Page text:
Translation of English sentences

Inference and reasoning:

new true propositions are inferred from existing ones

Used in Artificial Intelligence:

Rule based (expert) systems

Automatic theorem provers

Design of logic circuit

M. Hauskrecht

Translation

Assume a sentence:

If you are older than 13 or you are with your parents then you can

attend a PG-13 movie.

Parse:

If ( you are older than 13 or you are with your parents ) then

( you can attend a PG-13 movie)

Atomic (elementary) propositions:

A= you are older than 13

B= you are with your parents

C=you can attend a PG-13 movie

Translation: A B C

CS 441 Discrete mathematics for CS

M. Hauskrecht

Translation

General rule for translation.

Look for patterns corresponding to logical connectives in the

sentence and use them to define elementary propositions.

Example:

You can have free coffee if you are senior citizen and it is a Tuesday

M. Hauskrecht

Translation

General rule for translation.

Look for patterns corresponding to logical connectives in the

sentence and use them to define elementary propositions.

Example:

You can have free coffee if you are senior citizen and it is a Tuesday

M. Hauskrecht

Translation

General rule for translation.

Look for patterns corresponding to logical connectives in the

sentence and use them to define elementary propositions.

Example:

You can have free coffee if you are senior citizen and it is a Tuesday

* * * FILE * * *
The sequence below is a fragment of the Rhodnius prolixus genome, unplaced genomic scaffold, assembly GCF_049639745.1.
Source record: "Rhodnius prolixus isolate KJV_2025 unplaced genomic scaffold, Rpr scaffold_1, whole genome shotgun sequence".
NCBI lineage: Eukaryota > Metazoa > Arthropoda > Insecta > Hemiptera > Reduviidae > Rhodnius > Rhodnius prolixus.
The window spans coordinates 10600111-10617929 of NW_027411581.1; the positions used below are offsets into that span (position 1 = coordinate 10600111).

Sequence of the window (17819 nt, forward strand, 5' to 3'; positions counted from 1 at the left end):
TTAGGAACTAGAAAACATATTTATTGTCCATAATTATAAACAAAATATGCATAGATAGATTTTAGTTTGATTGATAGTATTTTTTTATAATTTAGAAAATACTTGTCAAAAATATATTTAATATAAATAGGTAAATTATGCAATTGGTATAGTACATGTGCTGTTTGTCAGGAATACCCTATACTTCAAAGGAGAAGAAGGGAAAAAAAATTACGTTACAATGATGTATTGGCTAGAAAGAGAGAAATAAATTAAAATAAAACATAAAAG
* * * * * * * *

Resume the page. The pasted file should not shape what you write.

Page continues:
M. Hauskrecht

General rule for translation.

Look for patterns corresponding to logical connectives in the

sentence and use them to define elementary propositions.

Example:

You can have free coffee if you are senior citizen and it is a Tuesday

M. Hauskrecht

Translation

General rule for translation .

Look for patterns corresponding to logical connectives in the

sentence and use them to define elementary propositions.

Example:

You can have free coffee if you are senior citizen and it is a Tuesday

bca

M. Hauskrecht

Translation

Assume two elementary statements:

p: you drive over 65 mph ; q: you get a speeding ticket

Translate each of these sentences to logic

you do not drive over 65 mph.

(p)

you drive over 65 mph, but you don't get a speeding

ticket. (p q)

you will get a speeding ticket if you drive over 65 mph.

(p q)

if you do not drive over 65 mph then you will not get a

speeding ticket.(p q)

driving over 65 mph is sufficient for getting a speeding

ticket. (p q)

you get a speeding ticket, but you do not drive over 65

mph.

(q p)